al-‘Ubaid

The Babylonian Collections of the University Museum

By: Leon Legrain

Originally Published in 1944

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Al-‘Ubaid has become a by-word of Mesopotamian archaeology. In the low mound four miles west of Ur was discovered an early Sumerian temple, and in the vicinity a much earlier cemetery. The work begun by H. R. Hall was completed by C. Leonard Woolley. The temple dedicated to the goddess Nin-Khursag was built by A-anni-padda, son of Mes-anni-padda, the first king of the First Ur Dynasty. His name was inscribed on a soapstone foundation tablet, on a gold bead and on a fragment of a votive stone bowl. These records serve to date the construction. They also establish the authenticity of the First Dynasty of Ur, included in royal lists of later age but formerly considered as fabulous. This authenticity was confirmed by the lapis lazuli seal – a gem of the Museum collections – of Nin-tur the queen, the wife of Mes-anni-padda (Ur Excavations, Vol. II, The Royal Cemetery, p. 352, no. 216) and a number of seal impressions from the royal cemetery at Ur. Thus a solid base is provided for dating the temple of al-‘Ubaid circa 2700 B.C. and consequently the early Sumerian art of the royal tombs. A coloured reconstruction of the Nin-khursag temple (Figure 19) may be seen in the al-‘Ubaid volume. Staircases led from the low ground-surrounded as we know now by a circular enclosure wall-to the upper level of the platformon which stood the shrine. Wooden columns inlaid with a mosaic of alternate coloured triangles-one in the Museum-or covered with copper plates, framed the door. In a large panel above it was seen the copper relief of Im-gig, the lion-headed eagle, arresting two antlered stags-now in the British Museum (Figure 20). Statues of bulls and lions in the round (Figure 21), partly cast, with inlaid eyes and tongues of coloured stones, formed a frieze on either side. Other figures in bas-reliefs, crouching bulls in copper, bulls (Figure. 22) and ducks passant in shell and limestone, attached to a wooden board within a copper frame on a background of bitumen, and clay flowers with coloured petals forming a line of rosettes were fixed on the walls and added to the striking effect of the decoration. The character of Nin-khursag, the mother goddess presiding over farms and cattle, whose sacred milk nourished the elect king, is well represented on the curious panel of the milking scene (Figure 23) in which little limestone figures laid in bitumen and framed in copper show the whole process of the dairy farm: calves are leaving the byre; some men are milking the cows, not from the side but from behind; the calf is tied to its mother’s neck to keep both quiet; on the other side is shown the churning, straining and storing of the butter, as still practiced to the present day.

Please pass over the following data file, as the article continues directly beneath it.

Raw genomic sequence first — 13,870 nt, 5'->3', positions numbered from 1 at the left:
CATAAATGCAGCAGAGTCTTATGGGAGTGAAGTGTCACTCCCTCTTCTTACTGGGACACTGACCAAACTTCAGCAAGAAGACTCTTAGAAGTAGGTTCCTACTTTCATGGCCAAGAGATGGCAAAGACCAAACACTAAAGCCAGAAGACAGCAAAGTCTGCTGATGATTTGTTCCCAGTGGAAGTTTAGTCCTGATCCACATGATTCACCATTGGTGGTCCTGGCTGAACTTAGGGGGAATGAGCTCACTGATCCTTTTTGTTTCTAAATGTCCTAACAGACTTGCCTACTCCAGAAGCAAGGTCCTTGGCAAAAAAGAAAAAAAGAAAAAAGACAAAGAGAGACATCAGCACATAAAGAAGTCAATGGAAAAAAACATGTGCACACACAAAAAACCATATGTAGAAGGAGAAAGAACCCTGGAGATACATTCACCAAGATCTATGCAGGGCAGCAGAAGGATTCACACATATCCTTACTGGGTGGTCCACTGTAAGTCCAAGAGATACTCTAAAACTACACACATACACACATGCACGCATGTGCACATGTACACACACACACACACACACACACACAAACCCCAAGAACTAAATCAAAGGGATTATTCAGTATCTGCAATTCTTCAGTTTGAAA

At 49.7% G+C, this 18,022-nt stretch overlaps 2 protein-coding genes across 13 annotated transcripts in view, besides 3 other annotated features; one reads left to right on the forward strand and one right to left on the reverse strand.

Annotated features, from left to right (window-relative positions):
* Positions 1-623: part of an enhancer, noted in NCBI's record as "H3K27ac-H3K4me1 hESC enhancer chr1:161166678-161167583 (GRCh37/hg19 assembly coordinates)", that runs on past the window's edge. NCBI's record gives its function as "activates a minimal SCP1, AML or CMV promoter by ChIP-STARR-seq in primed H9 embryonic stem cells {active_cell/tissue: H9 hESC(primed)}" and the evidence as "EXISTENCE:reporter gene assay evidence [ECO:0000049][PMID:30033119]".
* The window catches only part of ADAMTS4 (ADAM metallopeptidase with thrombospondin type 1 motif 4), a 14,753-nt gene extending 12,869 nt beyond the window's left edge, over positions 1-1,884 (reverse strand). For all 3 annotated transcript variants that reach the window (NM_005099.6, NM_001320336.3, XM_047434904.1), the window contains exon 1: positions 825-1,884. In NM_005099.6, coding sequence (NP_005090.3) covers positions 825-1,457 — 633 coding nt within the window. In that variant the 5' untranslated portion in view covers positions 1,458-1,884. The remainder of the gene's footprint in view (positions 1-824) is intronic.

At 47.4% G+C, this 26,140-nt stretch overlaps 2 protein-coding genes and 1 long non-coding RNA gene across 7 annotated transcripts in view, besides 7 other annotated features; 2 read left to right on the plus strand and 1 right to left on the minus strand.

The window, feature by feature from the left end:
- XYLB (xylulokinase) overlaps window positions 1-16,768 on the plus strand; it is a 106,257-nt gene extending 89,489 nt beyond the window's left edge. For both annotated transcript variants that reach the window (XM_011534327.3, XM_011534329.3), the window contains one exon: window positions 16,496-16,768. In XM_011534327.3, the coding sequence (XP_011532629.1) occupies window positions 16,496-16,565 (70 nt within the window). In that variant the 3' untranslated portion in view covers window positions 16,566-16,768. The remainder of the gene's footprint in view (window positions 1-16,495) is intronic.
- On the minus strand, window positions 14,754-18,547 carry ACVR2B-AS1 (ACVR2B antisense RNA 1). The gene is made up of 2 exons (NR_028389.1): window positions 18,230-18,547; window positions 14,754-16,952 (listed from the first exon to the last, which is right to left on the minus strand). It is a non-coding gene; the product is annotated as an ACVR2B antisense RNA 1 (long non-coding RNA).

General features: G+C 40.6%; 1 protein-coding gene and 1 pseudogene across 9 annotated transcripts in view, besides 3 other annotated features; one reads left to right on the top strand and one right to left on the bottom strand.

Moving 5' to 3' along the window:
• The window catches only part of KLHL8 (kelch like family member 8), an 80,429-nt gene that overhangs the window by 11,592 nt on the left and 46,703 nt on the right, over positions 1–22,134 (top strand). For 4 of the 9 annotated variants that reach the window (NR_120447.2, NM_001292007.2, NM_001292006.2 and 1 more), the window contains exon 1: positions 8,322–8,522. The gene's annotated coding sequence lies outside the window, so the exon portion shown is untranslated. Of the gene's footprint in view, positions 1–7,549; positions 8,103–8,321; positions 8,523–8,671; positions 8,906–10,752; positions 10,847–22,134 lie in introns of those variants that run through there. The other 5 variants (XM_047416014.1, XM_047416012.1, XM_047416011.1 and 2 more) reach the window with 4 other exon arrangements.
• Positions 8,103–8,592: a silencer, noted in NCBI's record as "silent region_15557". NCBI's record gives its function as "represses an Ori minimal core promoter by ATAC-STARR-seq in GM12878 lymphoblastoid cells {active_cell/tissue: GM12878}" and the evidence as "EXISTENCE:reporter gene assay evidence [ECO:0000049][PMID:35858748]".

Drawn reconstruction of a temple entrance, stairs leading to a massive platform
Figure 19. Sumerian temple of the First Dynasty, circa 2700 B.C., al-‘Ubaid
Square limestone bas relief of a lion headed eagle on human headed bison
Figure 20. Limestone plaque from First Dynasty temple, al-‘Ubaid, showing a lion-headed eagle on back of a bearded bison
Museum Object Number: B15606
Reconstructed copper bull, standing and looking to the side
Figure 21. Statue of a copper bull from First Dynasty temple, al-‘Ubaid
Museum Object Number: B15886
Two inlaid friezes showing cattle
Figure 22. Frieze of cattle from First Dynasty temple, al-‘Ubaid Figure
Museum Object Number: B15880
23. Milking scene. Mosaic of cut figures on bitumen ground in copper frame from First Dynasty temple, al-‘Ubaid, circa 2700 B.C.
Image Number: 190133

Cite This Article

Legrain, Leon. "al-‘Ubaid." Museum Bulletin X, no. 3-4 (June, 1944): 29-31. Accessed July 25, 2024. https://www.penn.museum/sites/bulletin/2583/


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